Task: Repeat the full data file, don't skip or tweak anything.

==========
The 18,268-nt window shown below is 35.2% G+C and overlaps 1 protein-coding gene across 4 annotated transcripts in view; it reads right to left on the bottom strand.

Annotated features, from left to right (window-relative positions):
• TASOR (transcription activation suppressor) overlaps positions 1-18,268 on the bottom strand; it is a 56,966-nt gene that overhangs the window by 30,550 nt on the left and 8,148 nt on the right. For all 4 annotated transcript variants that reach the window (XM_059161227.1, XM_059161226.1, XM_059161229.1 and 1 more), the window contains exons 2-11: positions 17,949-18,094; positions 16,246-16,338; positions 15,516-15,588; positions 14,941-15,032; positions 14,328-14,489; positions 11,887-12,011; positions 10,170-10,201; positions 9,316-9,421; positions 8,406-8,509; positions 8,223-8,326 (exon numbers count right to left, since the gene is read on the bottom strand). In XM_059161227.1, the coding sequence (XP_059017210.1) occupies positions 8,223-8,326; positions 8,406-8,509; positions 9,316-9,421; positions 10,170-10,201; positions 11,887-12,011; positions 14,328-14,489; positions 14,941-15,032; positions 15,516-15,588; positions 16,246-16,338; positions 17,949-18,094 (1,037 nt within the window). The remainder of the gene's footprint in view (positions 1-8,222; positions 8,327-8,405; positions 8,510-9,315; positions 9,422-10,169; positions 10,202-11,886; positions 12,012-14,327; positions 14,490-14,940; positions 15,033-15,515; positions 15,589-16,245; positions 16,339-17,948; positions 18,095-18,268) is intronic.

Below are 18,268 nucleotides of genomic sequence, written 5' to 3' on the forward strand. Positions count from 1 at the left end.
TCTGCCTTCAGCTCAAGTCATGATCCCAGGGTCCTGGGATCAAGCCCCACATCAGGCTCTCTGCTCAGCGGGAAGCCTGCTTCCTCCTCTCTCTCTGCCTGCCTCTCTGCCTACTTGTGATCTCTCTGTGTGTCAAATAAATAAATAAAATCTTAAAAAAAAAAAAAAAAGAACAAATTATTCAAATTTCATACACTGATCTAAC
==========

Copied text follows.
The 18,268-nt window shown below is 35.2% G+C and overlaps 1 protein-coding gene across 4 annotated transcripts in view; it reads right to left on the bottom strand.

Annotated features, from left to right (window-relative positions):
• TASOR (transcription activation suppressor) overlaps positions 1-18,268 on the bottom strand; it is a 56,966-nt gene that overhangs the window by 30,550 nt on the left and 8,148 nt on the right. For all 4 annotated transcript variants that reach the window (XM_059161227.1, XM_059161226.1, XM_059161229.1 and 1 more), the window contains exons 2-11: positions 17,949-18,094; positions 16,246-16,338; positions 15,516-15,588; positions 14,941-15,032; positions 14,328-14,489; positions 11,887-12,011; positions 10,170-10,201; positions 9,316-9,421; positions 8,406-8,509; positions 8,223-8,326 (exon numbers count right to left, since the gene is read on the bottom strand). In XM_059161227.1, the coding sequence (XP_059017210.1) occupies positions 8,223-8,326; positions 8,406-8,509; positions 9,316-9,421; positions 10,170-10,201; positions 11,887-12,011; positions 14,328-14,489; positions 14,941-15,032; positions 15,516-15,588; positions 16,246-16,338; positions 17,949-18,094 (1,037 nt within the window). The remainder of the gene's footprint in view (positions 1-8,222; positions 8,327-8,405; positions 8,510-9,315; positions 9,422-10,169; positions 10,202-11,886; positions 12,012-14,327; positions 14,490-14,940; positions 15,033-15,515; positions 15,589-16,245; positions 16,339-17,948; positions 18,095-18,268) is intronic.

Below are 18,268 nucleotides of genomic sequence, written 5' to 3' on the forward strand. Positions count from 1 at the left end.
TCTGCCTTCAGCTCAAGTCATGATCCCAGGGTCCTGGGATCAAGCCCCACATCAGGCTCTCTGCTCAGCGGGAAGCCTGCTTCCTCCTCTCTCTCTGCCTGCCTCTCTGCCTACTTGTGATCTCTCTGTGTGTCAAATAAATAAATAAAATCTTAAAAAAAAAAAAAAAAGAACAAATTATTCAAATTTCATACACTGATCTAAC